"Right now, there are only four or five teams that legitimately can say they're out of their races," Phillies general manager Ruben Amaro Jr. told MLB.com recently. "With the supply and demand at this particular time, I don't see much action happening, particularly with pitching, which is a priority for us. The number of buyers and the number of sellers isn't even close to equaling each other right now."
Young and resting
And then there's the youth factor. Teams with young, inexpensive talent just aren't as willing to part with those players en masse to get that one impact bat or arm for a few months. Remaining money on contracts will be paid more attention to moving forward because of the economy and parity and, well, because that's the smart thing to do.
"It's difficult now because everybody wants young players," Blue Jays GM J.P. Ricciardi told MLB.com recently. "The only thing we have in this game is young players. You have to consider cost-effectiveness, and from our point of view, the young players are too valuable to give up. We want to hold on to them. Right now, we're on the sidelines looking in. We want to see how we get through June and see where that takes us."
So, who else will be on the sidelines, and who will they be watching when the trade talk heats up?
Buy, buy, baby
The Phillies are defending World Series champions still leading the NL East, and they've already said they're looking for arms. The Brewers, Twins and Rangers are doing well enough in the standings -- and are shaky enough with pitching -- to also be on the hunt for hurlers.
The Rockies' recent hot streak could very well have transformed them from sellers into buyers in a Denver minute.
Working the sell phones
Indians GM Mark Shapiro has seen this movie before and might be directing it again. The struggling Tribe already shipped out useful vet DeRosa and rumors abound that Shapiro might say goodbye to pitchers Carl Pavano and Kerry Wood and possibly even slugging catcher Victor Martinez if the price is right.
The Orioles could dangle Aubrey Huff, Ty Wigginton or Luke Scott, the Pirates and Nationals already have shown a willingness to part with a good portion of their players, the Royals could make available a host of position players and pitchers, the Padres might offer a little hitting (Scott Hairston) while the D-backs could deal pitching (Doug Davis, Jon Garland, Chad Qualls) to the right contending club.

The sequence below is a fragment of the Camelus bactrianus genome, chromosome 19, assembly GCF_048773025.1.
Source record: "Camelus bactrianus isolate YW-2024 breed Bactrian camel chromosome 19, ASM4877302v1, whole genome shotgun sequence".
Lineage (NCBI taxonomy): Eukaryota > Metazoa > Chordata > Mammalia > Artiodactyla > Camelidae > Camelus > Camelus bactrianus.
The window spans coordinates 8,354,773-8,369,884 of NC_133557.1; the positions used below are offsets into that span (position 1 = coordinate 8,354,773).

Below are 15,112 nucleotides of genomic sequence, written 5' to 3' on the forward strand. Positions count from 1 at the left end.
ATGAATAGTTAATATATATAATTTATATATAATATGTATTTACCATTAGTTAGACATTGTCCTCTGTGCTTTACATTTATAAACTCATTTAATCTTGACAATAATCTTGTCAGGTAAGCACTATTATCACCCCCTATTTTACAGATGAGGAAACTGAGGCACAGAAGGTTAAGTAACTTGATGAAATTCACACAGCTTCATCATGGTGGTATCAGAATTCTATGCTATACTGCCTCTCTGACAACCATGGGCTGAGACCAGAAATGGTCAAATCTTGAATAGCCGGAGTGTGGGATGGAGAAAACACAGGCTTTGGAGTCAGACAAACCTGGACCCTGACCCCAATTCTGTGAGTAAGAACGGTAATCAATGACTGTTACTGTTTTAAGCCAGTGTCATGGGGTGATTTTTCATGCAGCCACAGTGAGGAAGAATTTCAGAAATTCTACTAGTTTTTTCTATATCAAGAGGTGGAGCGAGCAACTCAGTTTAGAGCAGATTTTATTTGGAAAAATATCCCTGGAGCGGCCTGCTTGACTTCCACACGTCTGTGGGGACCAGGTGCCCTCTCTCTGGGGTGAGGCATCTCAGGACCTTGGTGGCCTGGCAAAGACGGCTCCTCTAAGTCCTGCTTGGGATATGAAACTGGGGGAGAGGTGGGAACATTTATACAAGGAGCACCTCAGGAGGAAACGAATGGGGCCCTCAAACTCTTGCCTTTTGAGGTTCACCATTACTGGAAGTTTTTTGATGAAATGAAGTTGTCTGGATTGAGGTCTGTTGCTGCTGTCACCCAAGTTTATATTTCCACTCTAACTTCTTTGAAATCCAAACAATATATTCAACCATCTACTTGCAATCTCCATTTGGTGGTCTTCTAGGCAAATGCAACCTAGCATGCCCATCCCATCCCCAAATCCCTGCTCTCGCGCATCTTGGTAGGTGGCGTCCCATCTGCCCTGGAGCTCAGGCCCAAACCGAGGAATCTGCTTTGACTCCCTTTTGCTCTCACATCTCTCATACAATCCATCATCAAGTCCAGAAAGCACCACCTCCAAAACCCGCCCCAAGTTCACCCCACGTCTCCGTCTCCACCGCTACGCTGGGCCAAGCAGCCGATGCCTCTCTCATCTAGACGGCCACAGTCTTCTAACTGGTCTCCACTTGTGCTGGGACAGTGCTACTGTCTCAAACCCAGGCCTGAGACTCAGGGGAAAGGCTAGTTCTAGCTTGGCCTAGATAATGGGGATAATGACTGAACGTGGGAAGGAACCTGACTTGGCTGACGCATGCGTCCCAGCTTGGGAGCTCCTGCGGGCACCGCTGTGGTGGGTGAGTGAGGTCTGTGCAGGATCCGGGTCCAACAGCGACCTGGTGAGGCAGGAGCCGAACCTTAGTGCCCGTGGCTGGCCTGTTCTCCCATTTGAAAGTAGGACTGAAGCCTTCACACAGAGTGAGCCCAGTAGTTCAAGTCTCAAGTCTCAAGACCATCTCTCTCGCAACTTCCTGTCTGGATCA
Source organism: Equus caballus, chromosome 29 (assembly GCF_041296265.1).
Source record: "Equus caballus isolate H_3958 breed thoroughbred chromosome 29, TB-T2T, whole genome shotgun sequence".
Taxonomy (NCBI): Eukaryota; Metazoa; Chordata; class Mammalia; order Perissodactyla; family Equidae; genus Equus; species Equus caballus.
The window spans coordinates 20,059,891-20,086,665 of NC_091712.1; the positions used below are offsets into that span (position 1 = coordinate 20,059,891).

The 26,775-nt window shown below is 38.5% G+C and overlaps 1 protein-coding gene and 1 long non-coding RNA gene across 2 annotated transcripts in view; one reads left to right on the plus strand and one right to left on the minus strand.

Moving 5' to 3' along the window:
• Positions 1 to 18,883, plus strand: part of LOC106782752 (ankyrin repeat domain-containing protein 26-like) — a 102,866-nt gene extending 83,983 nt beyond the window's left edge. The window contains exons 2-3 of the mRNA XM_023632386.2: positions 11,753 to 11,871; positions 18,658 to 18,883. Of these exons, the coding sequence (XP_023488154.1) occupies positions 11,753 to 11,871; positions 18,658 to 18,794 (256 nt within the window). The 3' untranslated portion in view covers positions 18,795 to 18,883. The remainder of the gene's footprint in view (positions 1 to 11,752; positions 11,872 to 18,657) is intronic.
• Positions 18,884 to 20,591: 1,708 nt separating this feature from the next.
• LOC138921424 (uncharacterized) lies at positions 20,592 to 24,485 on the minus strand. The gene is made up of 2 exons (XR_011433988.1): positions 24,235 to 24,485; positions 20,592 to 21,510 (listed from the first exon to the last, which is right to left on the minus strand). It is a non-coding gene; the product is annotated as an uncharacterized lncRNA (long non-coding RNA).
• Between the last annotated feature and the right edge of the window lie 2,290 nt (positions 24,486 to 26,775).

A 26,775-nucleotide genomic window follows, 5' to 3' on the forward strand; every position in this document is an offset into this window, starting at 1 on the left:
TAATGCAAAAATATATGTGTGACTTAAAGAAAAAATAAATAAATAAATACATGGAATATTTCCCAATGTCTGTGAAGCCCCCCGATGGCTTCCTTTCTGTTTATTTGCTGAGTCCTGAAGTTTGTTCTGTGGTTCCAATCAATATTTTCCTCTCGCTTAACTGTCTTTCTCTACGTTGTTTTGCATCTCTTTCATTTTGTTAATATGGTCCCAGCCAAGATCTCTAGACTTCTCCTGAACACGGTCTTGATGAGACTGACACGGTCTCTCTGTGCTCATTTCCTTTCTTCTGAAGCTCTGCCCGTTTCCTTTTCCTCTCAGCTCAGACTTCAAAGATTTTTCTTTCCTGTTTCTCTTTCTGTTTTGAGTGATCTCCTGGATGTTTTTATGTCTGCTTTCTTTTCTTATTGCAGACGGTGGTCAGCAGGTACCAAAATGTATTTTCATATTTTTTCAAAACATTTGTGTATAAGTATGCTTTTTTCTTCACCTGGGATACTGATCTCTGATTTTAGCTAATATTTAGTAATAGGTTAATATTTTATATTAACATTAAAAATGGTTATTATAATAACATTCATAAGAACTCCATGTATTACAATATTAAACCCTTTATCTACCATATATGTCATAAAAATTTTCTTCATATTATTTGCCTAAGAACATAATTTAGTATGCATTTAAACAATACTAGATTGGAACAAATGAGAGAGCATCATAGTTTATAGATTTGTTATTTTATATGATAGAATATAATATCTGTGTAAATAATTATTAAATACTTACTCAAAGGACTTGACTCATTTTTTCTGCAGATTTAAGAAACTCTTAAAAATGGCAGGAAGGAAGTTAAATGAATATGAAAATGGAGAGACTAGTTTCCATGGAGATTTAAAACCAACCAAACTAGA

Stand and (probably not) deliver
Plenty of teams will probably stick with what they have, most of them deciding to do so because getting long-injured players healthy by July 31 is the equivalent of acquiring Trade Deadline-talent without making trades.
Enter the pennant-race-player Angels, Rays, Cubs, Mets and Marlins.
The Angels are waiting for Ervin Santana, the Rays just got back Scott Kazmir and Chad Bradford and figure to have Brian Shouse back soon, and the Cubs have Aramis Ramirez to welcome back. The Mets would gladly make do with a return to health from any or all of Carlos Beltran, Jose Reyes, Carlos Delgado and J.J. Putz, and the Marlins look forward to a return from closer Matt Lindstrom, setup man Kiko Calero and starter Anibal Sanchez.
The Mariners are over .500, very much in the AL West, and very much in the midst of having to make a big decision. With two of the top potentially available starters -- left-handers Bedard and Washburn -- both in walk years, the Mariners could conceivably kiss their October 2009 chances goodbye while saying hello to years of Minor League health and potential big league prosperity.
Or they could hold on to both, make a run at the title, and let both go over the winter to reap probably Type B compensation.
Similar could be said for the Cincinnati Reds, who have a shot in the NL Central and also have plenty of attractive trade bait in the form of veteran starters Aaron Harang and Bronson Arroyo and talented bullpen pieces including lefty specialist Arthur Rhodes.
So many questions and only a month to answer them.
Once again, let the conversations begin.
Doug Miller is a reporter for MLB.com. This story was not subject to the approval of Major League Baseball or its clubs.